An adversary launches hypersonic missiles at a carrier group in the Pacific. Booster rockets carry the warheads—hypersonic glide vehicles— to the edge of space. But before the boosters can release their payloads, they are suddenly attacked by a swarm of small satellites. The satellites smash into the boosters, destroying them.
The technology needed for such a defense against hypersonic missiles is now available, and it is cost-effective. By leveraging dramatic cost reductions in space launch, as well as a range of technologies currently used in commercial endeavors—from Starlink to Uber—the joint forces have new opportunities to reduce the hypersonic threat. And satellite swarms can also be a powerful defense against conventional ballistic missiles.
Hitting Hypersonics At The Edge of Space
The Defense Department is improving its ability to intercept hypersonics in the glide phase, using both conventional and hypersonic missiles. But that remains an extremely complex task, given the glide vehicles’ speed—more than a mile a second—as well as their formidable maneuverability and low flight paths.
The idea behind swarms of small satellites is to destroy hypersonic missiles when they’re most vulnerable— when they’re in the boost phase, on a predictable trajectory like a conventional missile, and are easier to detect and track. Although it’s difficult for land-and-sea-based defensive weapons to get to the booster rockets before they release their warheads, swarms of small satellites are in a much better position to intercept them. The satellites can track the hypersonic missiles from the time they’re launched, and can be there when the boosters reach the edge of space. The same approach can be used to intercept an adversary’s conventional ballistic missiles throughout most of their trajectories.
How The Swarms Work
A swarm might have thousands of small satellites in low-earth orbit, at the edge of space, something that SpaceX’s Starlink constellation has shown to be both technologically and economically feasible. There are now about 5,000 small Starlink satellites in low-earth orbit, and SpaceX has received government approval to increase that number to 12,000.
The satellites in the DoD swarm would connect with each other through an “internet in space,” a network backbone created by another set of satellites. With this approach, all of the satellites in the swarm have the same information, so that if one satellite spots a missile launch, they all see it. It’s similar to the way Uber works. Each Uber driver serves as a node in a network, providing information to help create a common operating picture.
Another advantage of the swarm’s network is that it is largely protected against jamming. While an adversary might be able to jam a handful of the small satellites, that would have no effect on the overall network. This is another way that the swarm is similar to Uber’s peer-to-peer network: if an Uber driver accepts a rider and then drops out, the system automatically looks for another driver. In this sense, the swarm’s network is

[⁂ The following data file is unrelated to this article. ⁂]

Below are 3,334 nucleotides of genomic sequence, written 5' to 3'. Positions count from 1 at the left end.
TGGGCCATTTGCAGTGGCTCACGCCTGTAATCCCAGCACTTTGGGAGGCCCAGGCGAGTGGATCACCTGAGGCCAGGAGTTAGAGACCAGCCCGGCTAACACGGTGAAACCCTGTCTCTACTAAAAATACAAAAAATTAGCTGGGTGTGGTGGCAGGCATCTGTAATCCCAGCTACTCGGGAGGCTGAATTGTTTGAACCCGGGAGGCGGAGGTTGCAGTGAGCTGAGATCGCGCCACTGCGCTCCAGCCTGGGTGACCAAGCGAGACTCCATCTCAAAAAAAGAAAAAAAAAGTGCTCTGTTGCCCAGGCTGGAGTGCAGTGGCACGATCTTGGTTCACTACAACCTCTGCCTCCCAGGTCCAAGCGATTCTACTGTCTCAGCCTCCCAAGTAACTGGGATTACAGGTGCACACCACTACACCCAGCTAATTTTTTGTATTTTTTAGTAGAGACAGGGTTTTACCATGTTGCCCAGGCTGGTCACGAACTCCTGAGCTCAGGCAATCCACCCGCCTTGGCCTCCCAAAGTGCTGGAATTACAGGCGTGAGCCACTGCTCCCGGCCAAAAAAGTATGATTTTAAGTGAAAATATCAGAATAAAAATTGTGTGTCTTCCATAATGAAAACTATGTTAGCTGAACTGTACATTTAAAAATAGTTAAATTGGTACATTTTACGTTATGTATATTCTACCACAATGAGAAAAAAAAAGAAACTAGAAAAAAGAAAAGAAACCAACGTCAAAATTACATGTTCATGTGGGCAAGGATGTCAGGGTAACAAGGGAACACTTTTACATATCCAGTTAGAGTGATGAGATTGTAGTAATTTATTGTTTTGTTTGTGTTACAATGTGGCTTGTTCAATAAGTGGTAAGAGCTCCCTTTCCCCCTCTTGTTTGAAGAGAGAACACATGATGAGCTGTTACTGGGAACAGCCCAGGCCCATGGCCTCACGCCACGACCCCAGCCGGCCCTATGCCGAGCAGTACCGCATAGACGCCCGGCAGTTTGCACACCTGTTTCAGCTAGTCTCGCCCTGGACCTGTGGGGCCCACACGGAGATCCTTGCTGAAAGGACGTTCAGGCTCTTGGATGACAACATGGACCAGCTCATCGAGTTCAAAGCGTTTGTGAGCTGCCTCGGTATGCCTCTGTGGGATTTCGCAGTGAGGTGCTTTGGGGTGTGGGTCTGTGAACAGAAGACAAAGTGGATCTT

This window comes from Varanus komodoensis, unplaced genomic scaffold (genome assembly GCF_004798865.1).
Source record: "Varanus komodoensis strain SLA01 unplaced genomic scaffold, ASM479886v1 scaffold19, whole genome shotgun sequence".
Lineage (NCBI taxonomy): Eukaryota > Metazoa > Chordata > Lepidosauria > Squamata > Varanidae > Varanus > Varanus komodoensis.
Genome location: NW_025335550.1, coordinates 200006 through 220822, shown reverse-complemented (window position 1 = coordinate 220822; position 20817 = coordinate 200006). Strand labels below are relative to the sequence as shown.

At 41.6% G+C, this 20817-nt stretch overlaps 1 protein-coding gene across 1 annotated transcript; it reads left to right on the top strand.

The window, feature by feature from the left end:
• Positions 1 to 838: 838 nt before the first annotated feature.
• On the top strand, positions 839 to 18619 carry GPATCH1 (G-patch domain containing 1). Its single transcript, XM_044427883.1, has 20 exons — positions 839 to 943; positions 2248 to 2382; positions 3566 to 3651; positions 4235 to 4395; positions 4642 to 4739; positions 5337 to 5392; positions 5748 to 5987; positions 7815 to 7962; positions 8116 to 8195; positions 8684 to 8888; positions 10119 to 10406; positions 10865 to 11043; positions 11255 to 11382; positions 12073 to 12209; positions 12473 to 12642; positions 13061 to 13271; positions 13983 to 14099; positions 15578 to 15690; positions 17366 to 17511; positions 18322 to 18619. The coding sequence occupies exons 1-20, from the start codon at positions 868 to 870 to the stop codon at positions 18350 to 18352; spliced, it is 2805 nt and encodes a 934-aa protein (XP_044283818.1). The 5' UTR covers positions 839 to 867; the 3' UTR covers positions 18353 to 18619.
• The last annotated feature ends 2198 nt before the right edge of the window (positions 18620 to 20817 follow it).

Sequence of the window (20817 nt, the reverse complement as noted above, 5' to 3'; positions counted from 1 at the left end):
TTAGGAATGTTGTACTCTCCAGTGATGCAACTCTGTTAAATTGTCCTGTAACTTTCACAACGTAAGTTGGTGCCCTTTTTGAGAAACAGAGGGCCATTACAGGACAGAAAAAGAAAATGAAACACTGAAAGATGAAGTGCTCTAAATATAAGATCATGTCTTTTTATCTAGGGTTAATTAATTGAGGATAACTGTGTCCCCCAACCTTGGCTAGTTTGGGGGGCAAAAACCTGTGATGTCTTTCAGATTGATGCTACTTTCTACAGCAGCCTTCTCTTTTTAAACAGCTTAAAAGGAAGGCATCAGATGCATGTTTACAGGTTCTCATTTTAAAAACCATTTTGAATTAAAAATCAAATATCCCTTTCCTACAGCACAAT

With the DoD swarm, the network backbone would allow the small satellites to coordinate their efforts autonomously, with the help of AI. For example, if the swarm spots 20 booster rockets, the satellites would decide among themselves which satellites will try to intercept which boosters. They might take a shotgun approach, with five or ten satellites, for example, trying to hit each booster. Once one of the satellites succeeds, the others rejoin the swarm, ready to go after other boosters.
The satellites can also aid land- and sea-based defensive systems. While much of the swarm might be intercepting boosters, other satellites might use lasers to illuminate glide vehicles that make it through.
The artificial intelligence that can provide the small satellites with these and other advanced autonomous capabilities is currently available. And in fact, those capabilities are akin to the ones that will help unmanned surface, undersea and aerial vehicles achieve their own autonomous missions.
One challenge facing swarms is that, in the booster phase, hypersonic missiles look the same as conventional ballistic missiles. So, the satellites would have to go after every missile— they can’t wait to see which ones are carrying hypersonic glide vehicles. This means that if an adversary launches hundreds of missiles—both conventional and hypersonic—the swarm may be unlikely to get them all. However, the adversary would not know which of its missiles will get through and which ones will be destroyed, potentially leaving open a huge response capability. In this way, satellite swarms can act as a deterrent.
As SpaceX has demonstrated with its Starlink constellation, putting thousands of small satellites into orbit is cost-effective. One reason is that multiple small satellites can be part of a launch, which accounts for a major portion of the cost of a satellite. The swarm’s small satellites are also less costly to build, operate, and maintain.
Hypersonic missiles pose a new kind of threat, requiring new kinds of defenses. One such defense is a satellite swarm that targets the hypersonics where they are most vulnerable—at the edge of space.
Lt. Gen. Trey Obering ([email protected]) is a Senior Executive Advisor at Booz Allen, specializing in space and missile defense. He is the former Director of the Missile Defense Agency.
Vito Partipilo ([email protected]) is a senior lead technologist at Booz Allen specializing in space missile defense architecture modeling and simulation. He is a chief engineer supporting the Space Sensing Command at Los Angeles Air Force Base.